OCT 16, 2019 2:03 PM PDT

Nanomesh Development Advances Drug Delivery's Fight Against Antibiotic-Resistance

WRITTEN BY: Nouran Amin

As concern over medication-resistant bacteria grows, researchers at Flinders University have now fabricated nanomeshes as an effective drug delivery method for the fight against antibiotic-resistance. They used two antibiotics, Colistin and Vancomycin, to study the effectiveness of the nanomesh over a course of a 14 day period. The nanomesh was developed using electrospinning with parameters and contains fibers 200 nm in diameter.

Learn more about antibiotic resistance:

"In order to deliver the antibiotics to a specific area, the antibiotics were embedded into the mesh produced using a technique called electrospinning, which has gained considerable interest in the biomedical community as it offers promise in many applications including wound management, drug delivery and antibiotic coatings," says Assoc Prof. Koeper. "A high voltage is then applied between the needle connected to the syringe, and the collector plate which causes the polymer solution to form a cone as it leaves the syringe, at which point the electrostatic forces release a jet of liquid."

The researchers examined an in-vitro study regarding the release of drugs affected by the growth of E. Coli. Findings showed that nanomesh based on negatively charged gold nanoparticles produced the greatest strength against bacterial growth.

"Small charged nanoparticles altered the release of the antibiotics from the nanomesh. The addition of gold nanoparticles likely neutralised charge, causing the antibiotic to migrate toward the centre of the fibre, prolonging its release,” notes Koeper.

Findings also suggest that dosages may be decreased in comparison to traditional drugs which can eradicate the side effects and complications.

"Although the dosage is reduced compared to an oral dosage, the concentration of antibiotics delivered to the infection site can still be higher, ensuring the bacteria cannot survive which will reduce instances of resistance."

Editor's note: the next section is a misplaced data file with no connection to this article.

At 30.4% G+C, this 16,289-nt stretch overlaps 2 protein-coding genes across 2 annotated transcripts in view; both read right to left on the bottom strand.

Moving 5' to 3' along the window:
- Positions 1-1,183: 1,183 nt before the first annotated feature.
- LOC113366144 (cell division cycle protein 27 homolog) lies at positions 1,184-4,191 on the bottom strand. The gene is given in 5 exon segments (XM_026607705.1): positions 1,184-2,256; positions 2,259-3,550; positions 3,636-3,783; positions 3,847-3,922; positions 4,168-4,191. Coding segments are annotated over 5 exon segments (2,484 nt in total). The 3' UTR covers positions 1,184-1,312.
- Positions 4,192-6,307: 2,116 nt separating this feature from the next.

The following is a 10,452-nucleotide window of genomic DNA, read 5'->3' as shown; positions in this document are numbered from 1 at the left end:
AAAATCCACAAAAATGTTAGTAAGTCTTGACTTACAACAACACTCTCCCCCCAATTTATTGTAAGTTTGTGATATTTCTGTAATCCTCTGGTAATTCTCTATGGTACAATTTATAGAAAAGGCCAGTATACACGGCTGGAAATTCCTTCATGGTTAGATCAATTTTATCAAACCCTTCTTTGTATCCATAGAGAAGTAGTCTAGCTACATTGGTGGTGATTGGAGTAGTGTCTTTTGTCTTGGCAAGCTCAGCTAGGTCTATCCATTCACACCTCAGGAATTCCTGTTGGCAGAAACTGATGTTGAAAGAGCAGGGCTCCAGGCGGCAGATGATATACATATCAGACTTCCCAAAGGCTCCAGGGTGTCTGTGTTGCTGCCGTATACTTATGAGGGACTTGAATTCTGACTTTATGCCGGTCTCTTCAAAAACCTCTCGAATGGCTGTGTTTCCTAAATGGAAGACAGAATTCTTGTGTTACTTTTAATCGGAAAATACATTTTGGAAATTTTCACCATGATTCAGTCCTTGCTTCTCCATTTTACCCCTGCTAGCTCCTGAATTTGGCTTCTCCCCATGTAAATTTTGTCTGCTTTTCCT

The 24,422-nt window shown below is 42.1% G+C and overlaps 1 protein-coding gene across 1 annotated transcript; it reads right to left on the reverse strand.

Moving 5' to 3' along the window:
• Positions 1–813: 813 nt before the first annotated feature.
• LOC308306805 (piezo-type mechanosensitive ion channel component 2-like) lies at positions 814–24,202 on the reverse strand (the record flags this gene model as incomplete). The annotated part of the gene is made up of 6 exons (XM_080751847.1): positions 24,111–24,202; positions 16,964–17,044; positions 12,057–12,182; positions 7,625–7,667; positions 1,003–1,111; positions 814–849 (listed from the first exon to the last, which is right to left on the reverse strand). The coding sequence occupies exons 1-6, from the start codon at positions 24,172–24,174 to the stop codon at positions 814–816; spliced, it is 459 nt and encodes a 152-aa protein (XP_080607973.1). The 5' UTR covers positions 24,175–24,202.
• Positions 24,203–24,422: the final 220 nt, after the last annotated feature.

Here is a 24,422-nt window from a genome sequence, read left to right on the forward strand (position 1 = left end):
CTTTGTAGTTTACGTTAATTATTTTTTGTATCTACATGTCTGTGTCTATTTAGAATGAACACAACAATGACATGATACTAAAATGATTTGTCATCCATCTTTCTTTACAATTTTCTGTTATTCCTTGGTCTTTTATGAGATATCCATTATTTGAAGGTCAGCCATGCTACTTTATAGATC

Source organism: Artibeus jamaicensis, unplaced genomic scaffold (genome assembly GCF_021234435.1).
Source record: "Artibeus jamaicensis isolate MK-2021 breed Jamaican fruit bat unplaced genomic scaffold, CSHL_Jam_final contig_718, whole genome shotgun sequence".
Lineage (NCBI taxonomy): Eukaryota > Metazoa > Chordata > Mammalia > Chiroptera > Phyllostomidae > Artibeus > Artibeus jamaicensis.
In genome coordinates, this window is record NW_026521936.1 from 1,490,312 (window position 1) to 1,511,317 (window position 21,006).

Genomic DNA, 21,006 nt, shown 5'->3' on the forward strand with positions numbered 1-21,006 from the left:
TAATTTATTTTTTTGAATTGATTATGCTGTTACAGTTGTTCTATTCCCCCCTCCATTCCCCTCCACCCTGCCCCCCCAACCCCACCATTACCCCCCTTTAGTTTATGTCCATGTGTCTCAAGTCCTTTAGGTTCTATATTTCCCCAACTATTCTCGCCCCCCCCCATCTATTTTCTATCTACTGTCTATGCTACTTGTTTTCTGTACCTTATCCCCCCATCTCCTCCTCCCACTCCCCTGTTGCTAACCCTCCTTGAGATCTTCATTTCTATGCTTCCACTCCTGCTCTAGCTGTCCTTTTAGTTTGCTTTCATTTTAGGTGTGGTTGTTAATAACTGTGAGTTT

"This research, as a proof of concept, suggests an opportunity for fabricating nanomeshes which contain gold nanoparticles as a drug treatment for antibiotics."

"Further investigation is needed to determine if other small charged particles affect the release of drugs and how it affects the release over time. As it is a pharmaceutical application, the stability of the mesh under different storage conditions as well as the toxicological properties also need to be evaluated."

Source: Science Daily

About the Author
  • Nouran earned her BS and MS in Biology at IUPUI and currently shares her love of science by teaching. She enjoys writing on various topics as well including science & medicine, global health, and conservation biology. She hopes through her writing she can make science more engaging and communicable to the general public.
You May Also Like
SEP 17, 2020
Immunology
COVID Vaccine Works in Macaques - What about in Humans?
SEP 17, 2020
COVID Vaccine Works in Macaques - What about in Humans?
Pharmaceutical giant Pfizer, in partnership with BioNTech has reported that one of its lead vaccine candidates has shown ...
SEP 10, 2020
Drug Discovery & Development
Improving Chemotherapeutic Delivery
SEP 10, 2020
Improving Chemotherapeutic Delivery
One particular form of stubborn cancer, known as hepatocellular carcinoma, has been challenging to treat and as a result ...
OCT 02, 2020
Immunology
Stop the Clot: A New Antibody Treatment for Thrombosis
OCT 02, 2020
Stop the Clot: A New Antibody Treatment for Thrombosis
Blood clotting helps stem the bleeding from a wound, suppressing blood loss and stopping pathogenic microorganisms from ...
OCT 06, 2020
Drug Discovery & Development
New Immunotherapy Drug Effective Against Lung Cancer
OCT 06, 2020
New Immunotherapy Drug Effective Against Lung Cancer
A new study has confirmed that Tecentriq, an immunotherapy drug, improves survival rates among those with newly diagnose ...
NOV 06, 2020
Immunology
The Coronavirus Is No Match Against Sybody 23
NOV 06, 2020
The Coronavirus Is No Match Against Sybody 23
The virus that causes COVID-19, SARS-CoV-2, uses its spike protein to gain access to cells, by binding to the ACE2 recep ...
NOV 17, 2020
Drug Discovery & Development
Antibiotics Before Age 2 Linked to Childhood Health Conditions
NOV 17, 2020
Antibiotics Before Age 2 Linked to Childhood Health Conditions
Researchers from Mayo Clinic have found a link between children aged two and under taking antibiotics and an increased r ...
Loading Comments...